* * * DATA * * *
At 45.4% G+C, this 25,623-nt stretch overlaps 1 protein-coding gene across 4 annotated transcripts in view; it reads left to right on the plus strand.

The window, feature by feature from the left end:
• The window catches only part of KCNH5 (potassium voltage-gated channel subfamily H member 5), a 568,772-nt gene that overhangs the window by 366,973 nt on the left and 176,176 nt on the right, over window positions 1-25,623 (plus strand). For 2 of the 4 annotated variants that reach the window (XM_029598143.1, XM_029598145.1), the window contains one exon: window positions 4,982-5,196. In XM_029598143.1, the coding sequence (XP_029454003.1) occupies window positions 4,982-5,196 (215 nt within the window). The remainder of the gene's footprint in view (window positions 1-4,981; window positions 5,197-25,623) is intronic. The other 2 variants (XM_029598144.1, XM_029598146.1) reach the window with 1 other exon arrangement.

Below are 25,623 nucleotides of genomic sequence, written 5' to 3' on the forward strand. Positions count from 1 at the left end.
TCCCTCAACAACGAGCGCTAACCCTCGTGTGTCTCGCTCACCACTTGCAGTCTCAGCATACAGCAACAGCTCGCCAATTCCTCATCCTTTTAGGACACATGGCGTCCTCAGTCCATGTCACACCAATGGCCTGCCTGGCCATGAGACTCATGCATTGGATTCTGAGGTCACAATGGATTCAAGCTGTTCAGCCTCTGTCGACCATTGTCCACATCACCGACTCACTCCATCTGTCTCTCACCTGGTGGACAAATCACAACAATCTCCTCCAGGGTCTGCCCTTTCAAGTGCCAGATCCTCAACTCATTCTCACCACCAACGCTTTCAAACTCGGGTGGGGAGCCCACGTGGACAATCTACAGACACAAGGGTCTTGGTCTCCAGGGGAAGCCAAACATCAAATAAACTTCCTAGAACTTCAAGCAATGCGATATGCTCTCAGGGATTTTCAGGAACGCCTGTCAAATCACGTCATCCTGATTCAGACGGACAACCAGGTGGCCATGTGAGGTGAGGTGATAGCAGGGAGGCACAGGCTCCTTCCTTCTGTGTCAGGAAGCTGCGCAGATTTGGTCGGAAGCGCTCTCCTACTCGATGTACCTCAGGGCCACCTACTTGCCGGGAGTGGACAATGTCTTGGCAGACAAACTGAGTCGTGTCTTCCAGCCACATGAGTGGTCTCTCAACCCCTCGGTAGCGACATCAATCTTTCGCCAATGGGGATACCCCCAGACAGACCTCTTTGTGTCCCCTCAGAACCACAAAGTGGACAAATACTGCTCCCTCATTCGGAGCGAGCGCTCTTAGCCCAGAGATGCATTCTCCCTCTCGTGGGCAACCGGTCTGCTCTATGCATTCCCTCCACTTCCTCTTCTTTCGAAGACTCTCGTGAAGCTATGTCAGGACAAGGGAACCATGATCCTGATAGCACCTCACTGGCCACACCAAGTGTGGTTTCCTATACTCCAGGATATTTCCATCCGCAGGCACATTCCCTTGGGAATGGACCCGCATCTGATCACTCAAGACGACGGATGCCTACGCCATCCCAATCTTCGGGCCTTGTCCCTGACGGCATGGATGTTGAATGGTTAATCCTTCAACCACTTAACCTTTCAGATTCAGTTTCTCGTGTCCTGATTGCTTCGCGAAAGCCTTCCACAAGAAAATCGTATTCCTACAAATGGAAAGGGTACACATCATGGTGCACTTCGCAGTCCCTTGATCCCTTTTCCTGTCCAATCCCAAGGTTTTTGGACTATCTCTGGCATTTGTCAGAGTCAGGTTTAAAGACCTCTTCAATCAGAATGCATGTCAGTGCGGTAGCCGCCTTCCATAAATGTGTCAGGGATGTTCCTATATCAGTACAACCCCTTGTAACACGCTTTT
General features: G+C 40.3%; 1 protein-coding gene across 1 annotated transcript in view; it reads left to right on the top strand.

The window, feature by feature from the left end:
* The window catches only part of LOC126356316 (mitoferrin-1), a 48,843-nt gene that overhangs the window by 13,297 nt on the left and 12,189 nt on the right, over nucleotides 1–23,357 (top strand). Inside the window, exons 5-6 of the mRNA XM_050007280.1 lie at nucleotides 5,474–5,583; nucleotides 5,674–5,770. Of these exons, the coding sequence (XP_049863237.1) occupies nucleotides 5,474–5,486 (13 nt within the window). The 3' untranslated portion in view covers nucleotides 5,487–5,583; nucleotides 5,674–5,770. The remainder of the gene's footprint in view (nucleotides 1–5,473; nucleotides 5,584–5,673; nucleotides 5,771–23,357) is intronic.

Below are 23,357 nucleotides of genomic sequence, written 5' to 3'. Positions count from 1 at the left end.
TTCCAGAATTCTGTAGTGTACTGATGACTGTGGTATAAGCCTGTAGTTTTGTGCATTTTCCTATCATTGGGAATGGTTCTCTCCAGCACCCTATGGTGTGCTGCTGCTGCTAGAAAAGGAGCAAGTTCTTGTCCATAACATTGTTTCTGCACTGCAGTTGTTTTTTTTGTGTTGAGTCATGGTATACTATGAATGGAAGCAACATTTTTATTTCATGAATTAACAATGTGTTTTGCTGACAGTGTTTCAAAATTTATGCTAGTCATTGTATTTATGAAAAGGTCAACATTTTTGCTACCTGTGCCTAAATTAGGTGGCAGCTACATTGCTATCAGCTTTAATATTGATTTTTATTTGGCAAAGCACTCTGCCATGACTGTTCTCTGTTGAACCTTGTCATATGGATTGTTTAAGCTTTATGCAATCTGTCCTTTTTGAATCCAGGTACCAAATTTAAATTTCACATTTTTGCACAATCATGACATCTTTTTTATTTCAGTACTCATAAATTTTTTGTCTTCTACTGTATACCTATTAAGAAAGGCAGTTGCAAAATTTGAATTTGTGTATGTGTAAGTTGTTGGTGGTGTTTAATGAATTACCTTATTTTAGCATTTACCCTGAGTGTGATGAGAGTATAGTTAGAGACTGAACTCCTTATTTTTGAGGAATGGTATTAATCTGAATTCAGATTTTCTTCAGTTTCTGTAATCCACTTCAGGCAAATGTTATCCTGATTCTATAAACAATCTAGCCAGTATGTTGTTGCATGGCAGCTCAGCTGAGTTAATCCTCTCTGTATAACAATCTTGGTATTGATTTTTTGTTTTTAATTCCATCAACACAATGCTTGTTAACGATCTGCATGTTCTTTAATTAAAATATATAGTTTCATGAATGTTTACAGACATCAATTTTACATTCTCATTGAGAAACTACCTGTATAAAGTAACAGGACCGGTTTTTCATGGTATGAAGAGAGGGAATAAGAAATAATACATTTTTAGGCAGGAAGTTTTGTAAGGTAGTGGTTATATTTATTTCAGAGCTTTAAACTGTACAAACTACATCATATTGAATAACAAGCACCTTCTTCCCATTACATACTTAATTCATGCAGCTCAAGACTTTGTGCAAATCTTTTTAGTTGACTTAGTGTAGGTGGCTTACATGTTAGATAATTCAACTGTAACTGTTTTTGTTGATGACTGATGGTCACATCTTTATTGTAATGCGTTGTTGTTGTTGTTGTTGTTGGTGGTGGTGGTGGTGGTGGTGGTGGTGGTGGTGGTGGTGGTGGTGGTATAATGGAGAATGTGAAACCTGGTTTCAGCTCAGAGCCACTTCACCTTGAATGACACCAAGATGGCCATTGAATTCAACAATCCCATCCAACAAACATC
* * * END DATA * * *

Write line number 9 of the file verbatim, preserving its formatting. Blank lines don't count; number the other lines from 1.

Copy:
Below are 23,357 nucleotides of genomic sequence, written 5' to 3'. Positions count from 1 at the left end.